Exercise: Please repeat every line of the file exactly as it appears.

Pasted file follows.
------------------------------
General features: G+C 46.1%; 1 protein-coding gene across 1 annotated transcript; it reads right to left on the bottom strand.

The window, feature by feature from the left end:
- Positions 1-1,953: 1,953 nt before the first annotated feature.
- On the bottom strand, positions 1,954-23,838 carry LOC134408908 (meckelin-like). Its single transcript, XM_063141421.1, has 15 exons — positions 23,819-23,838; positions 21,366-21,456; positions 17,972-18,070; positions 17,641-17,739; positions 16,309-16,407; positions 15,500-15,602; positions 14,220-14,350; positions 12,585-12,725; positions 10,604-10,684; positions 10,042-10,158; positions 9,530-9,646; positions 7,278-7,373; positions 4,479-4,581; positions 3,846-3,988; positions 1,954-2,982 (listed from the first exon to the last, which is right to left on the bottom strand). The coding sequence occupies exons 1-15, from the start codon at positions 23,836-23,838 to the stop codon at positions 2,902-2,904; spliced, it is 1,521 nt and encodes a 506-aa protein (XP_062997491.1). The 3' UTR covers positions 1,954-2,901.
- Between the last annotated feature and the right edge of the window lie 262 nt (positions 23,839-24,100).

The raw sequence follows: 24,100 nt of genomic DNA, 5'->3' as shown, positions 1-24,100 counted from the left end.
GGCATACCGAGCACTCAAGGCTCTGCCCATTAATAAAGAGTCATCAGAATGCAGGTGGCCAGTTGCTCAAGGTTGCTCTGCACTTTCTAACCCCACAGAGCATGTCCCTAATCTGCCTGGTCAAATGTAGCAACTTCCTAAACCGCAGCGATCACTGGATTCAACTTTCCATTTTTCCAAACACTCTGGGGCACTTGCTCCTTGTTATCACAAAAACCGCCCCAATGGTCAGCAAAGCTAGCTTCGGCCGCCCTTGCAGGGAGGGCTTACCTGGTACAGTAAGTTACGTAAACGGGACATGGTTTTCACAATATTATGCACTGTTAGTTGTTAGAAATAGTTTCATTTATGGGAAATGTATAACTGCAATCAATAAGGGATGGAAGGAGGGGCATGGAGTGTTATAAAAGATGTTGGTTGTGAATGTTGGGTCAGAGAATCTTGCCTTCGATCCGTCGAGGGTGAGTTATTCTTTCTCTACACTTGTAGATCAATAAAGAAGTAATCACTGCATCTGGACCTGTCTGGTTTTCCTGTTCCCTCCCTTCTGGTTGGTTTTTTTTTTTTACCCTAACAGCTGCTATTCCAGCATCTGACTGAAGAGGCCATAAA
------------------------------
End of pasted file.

General features: G+C 46.1%; 1 protein-coding gene across 1 annotated transcript; it reads right to left on the bottom strand.

The window, feature by feature from the left end:
- Positions 1-1,953: 1,953 nt before the first annotated feature.
- On the bottom strand, positions 1,954-23,838 carry LOC134408908 (meckelin-like). Its single transcript, XM_063141421.1, has 15 exons — positions 23,819-23,838; positions 21,366-21,456; positions 17,972-18,070; positions 17,641-17,739; positions 16,309-16,407; positions 15,500-15,602; positions 14,220-14,350; positions 12,585-12,725; positions 10,604-10,684; positions 10,042-10,158; positions 9,530-9,646; positions 7,278-7,373; positions 4,479-4,581; positions 3,846-3,988; positions 1,954-2,982 (listed from the first exon to the last, which is right to left on the bottom strand). The coding sequence occupies exons 1-15, from the start codon at positions 23,836-23,838 to the stop codon at positions 2,902-2,904; spliced, it is 1,521 nt and encodes a 506-aa protein (XP_062997491.1). The 3' UTR covers positions 1,954-2,901.
- Between the last annotated feature and the right edge of the window lie 262 nt (positions 23,839-24,100).

The raw sequence follows: 24,100 nt of genomic DNA, 5'->3' as shown, positions 1-24,100 counted from the left end.
GGCATACCGAGCACTCAAGGCTCTGCCCATTAATAAAGAGTCATCAGAATGCAGGTGGCCAGTTGCTCAAGGTTGCTCTGCACTTTCTAACCCCACAGAGCATGTCCCTAATCTGCCTGGTCAAATGTAGCAACTTCCTAAACCGCAGCGATCACTGGATTCAACTTTCCATTTTTCCAAACACTCTGGGGCACTTGCTCCTTGTTATCACAAAAACCGCCCCAATGGTCAGCAAAGCTAGCTTCGGCCGCCCTTGCAGGGAGGGCTTACCTGGTACAGTAAGTTACGTAAACGGGACATGGTTTTCACAATATTATGCACTGTTAGTTGTTAGAAATAGTTTCATTTATGGGAAATGTATAACTGCAATCAATAAGGGATGGAAGGAGGGGCATGGAGTGTTATAAAAGATGTTGGTTGTGAATGTTGGGTCAGAGAATCTTGCCTTCGATCCGTCGAGGGTGAGTTATTCTTTCTCTACACTTGTAGATCAATAAAGAAGTAATCACTGCATCTGGACCTGTCTGGTTTTCCTGTTCCCTCCCTTCTGGTTGGTTTTTTTTTTTTACCCTAACAGCTGCTATTCCAGCATCTGACTGAAGAGGCCATAAA